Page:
Kim Markel's pastel-hued furniture line is made of recycled Glossier packaging
One girl's trash is another girl's chair
Who: Based in New York's Hudson Valley, Kim Markel's studio is built on the desire to create sculptural objects by upcycling discarded materials. Before launching her studio in 2016, Markel worked for Polich Tallix, the fine art foundry that fabricates artworks for high-profile names such as Jeff Koons and Anish Kapoor.
What: Showcased at the Sight Unseen OFFSITE design fair in 2018, the furniture line consists of a golden wardrobe, translucent "glow" chairs, side table and nostalgic handheld mirrors. Inspired by Jelly shoes of the nineties, hard-candy lollipops and the splay of Bambi's sinuous legs — Markel describes the dreamy pastel-tinged aesthetic of the collection as "unapologetically gauzy, where everything sort of has a permanent filter of childhood magic over it."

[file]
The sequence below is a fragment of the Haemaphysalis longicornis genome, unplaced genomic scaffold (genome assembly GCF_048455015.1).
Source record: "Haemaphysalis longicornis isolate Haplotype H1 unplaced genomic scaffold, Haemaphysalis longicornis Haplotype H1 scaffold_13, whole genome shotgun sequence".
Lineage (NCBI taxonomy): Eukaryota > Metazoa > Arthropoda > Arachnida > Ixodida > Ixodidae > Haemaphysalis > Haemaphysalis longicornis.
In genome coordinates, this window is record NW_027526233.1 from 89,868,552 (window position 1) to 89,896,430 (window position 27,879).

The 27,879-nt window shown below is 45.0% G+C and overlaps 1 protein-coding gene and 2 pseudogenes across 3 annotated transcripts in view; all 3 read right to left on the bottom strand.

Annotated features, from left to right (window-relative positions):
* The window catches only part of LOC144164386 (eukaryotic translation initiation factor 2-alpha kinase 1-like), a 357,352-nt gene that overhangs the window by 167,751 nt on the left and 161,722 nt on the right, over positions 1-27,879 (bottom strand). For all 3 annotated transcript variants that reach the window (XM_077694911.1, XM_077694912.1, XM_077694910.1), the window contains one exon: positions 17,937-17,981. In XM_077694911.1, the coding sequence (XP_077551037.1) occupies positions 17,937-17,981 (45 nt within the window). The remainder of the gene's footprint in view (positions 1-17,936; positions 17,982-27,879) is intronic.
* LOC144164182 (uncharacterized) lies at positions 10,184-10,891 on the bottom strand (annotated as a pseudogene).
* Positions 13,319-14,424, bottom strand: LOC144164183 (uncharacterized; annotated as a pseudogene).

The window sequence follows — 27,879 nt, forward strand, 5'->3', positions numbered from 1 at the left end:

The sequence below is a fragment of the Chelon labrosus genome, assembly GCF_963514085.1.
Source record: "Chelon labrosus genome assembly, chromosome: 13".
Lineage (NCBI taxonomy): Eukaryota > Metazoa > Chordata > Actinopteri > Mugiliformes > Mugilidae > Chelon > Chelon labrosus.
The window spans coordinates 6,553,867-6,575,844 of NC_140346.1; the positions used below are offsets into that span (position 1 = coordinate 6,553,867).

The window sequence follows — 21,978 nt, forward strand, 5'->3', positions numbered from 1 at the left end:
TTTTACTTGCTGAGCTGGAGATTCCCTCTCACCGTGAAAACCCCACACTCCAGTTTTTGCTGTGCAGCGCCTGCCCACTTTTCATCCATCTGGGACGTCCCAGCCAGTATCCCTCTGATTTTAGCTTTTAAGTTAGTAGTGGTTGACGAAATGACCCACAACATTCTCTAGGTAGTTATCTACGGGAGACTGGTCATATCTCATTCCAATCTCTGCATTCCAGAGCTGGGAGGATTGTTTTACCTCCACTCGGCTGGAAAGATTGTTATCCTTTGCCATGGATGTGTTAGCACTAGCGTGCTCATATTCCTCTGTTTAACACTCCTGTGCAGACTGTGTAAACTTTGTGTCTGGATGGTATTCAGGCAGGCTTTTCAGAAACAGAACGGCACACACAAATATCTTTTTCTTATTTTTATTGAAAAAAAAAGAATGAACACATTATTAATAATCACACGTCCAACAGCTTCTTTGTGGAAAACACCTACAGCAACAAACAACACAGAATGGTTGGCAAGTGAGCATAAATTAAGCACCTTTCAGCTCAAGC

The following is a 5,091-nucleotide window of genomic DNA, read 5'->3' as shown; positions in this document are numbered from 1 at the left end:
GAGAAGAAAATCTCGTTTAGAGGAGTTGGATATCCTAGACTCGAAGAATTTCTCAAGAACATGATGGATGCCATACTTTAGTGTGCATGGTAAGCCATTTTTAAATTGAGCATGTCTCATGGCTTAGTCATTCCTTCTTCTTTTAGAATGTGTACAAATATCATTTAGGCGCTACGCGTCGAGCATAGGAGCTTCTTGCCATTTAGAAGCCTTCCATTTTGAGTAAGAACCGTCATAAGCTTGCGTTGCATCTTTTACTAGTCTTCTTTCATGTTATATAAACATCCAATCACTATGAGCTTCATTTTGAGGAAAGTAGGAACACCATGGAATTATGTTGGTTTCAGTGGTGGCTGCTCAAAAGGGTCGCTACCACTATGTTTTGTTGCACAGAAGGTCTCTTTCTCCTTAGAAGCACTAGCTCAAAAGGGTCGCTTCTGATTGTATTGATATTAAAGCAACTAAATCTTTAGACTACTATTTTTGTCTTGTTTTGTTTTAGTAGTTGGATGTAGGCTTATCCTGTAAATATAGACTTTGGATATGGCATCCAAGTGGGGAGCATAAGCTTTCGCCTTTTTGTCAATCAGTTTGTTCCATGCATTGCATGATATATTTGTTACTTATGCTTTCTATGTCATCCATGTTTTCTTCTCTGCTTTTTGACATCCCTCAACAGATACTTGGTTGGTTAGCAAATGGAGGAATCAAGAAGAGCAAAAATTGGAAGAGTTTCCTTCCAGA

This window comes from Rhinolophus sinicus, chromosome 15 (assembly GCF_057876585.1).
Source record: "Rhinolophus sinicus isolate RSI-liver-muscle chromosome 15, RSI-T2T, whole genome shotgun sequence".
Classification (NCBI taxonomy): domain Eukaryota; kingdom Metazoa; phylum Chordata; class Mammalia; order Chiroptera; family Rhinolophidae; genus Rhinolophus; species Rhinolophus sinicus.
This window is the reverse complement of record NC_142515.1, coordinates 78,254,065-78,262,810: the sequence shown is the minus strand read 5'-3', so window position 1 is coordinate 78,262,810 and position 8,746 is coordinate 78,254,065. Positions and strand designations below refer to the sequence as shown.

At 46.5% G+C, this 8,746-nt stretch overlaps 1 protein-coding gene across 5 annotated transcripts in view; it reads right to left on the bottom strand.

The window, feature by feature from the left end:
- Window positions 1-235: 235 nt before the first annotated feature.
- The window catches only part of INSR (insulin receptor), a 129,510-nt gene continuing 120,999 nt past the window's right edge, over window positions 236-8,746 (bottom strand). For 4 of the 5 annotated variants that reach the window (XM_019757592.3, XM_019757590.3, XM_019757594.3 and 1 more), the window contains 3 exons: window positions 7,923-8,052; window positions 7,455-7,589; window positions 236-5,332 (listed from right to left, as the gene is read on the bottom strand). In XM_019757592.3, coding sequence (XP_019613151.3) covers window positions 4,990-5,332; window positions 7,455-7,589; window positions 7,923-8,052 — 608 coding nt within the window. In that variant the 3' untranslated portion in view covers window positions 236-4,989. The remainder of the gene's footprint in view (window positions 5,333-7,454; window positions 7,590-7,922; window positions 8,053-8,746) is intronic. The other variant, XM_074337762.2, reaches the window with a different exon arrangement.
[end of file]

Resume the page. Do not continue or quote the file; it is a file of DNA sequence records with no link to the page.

How: Markel's partnership with millennial beauty brand Glossier started when she slid into its DMs on IG, seemingly like all creative collaborations among young designers these days. The cosmetics label requested its employees to collect its blush-pink and transparent plastic packaging for months before handing them over to Markel to upcycle into her crystalline furniture pieces. The waste plastics were then broken down in Markel's studio and bonded with other plastics before being sanded by hand until the delectable candy-like effect is achieved. Over 50 Glossier jars are needed to make a single "glow" chair.